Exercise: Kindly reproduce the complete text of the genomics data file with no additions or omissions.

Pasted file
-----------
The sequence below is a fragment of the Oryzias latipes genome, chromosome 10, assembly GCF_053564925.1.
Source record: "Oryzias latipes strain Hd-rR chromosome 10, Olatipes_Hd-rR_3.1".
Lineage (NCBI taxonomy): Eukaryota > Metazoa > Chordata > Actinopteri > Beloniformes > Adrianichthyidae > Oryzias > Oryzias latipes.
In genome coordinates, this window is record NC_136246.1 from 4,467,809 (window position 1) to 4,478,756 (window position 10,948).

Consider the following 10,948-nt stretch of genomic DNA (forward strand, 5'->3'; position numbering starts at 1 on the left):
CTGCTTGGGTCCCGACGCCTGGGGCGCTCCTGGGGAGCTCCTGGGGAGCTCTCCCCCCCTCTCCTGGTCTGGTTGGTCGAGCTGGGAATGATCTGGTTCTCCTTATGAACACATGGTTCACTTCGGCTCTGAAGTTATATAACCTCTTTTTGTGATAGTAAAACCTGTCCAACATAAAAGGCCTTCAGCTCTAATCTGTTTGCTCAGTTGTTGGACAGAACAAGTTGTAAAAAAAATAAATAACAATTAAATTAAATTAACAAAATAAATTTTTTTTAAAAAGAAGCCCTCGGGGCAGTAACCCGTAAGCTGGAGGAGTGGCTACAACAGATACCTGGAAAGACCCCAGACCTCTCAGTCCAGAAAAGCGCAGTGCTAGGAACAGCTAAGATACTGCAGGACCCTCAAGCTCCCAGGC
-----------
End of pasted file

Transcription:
The sequence below is a fragment of the Oryzias latipes genome, chromosome 10, assembly GCF_053564925.1.
Source record: "Oryzias latipes strain Hd-rR chromosome 10, Olatipes_Hd-rR_3.1".
Lineage (NCBI taxonomy): Eukaryota > Metazoa > Chordata > Actinopteri > Beloniformes > Adrianichthyidae > Oryzias > Oryzias latipes.
In genome coordinates, this window is record NC_136246.1 from 4,467,809 (window position 1) to 4,478,756 (window position 10,948).

Consider the following 10,948-nt stretch of genomic DNA (forward strand, 5'->3'; position numbering starts at 1 on the left):
CTGCTTGGGTCCCGACGCCTGGGGCGCTCCTGGGGAGCTCCTGGGGAGCTCTCCCCCCCTCTCCTGGTCTGGTTGGTCGAGCTGGGAATGATCTGGTTCTCCTTATGAACACATGGTTCACTTCGGCTCTGAAGTTATATAACCTCTTTTTGTGATAGTAAAACCTGTCCAACATAAAAGGCCTTCAGCTCTAATCTGTTTGCTCAGTTGTTGGACAGAACAAGTTGTAAAAAAAATAAATAACAATTAAATTAAATTAACAAAATAAATTTTTTTTAAAAAGAAGCCCTCGGGGCAGTAACCCGTAAGCTGGAGGAGTGGCTACAACAGATACCTGGAAAGACCCCAGACCTCTCAGTCCAGAAAAGCGCAGTGCTAGGAACAGCTAAGATACTGCAGGACCCTCAAGCTCCCAGGC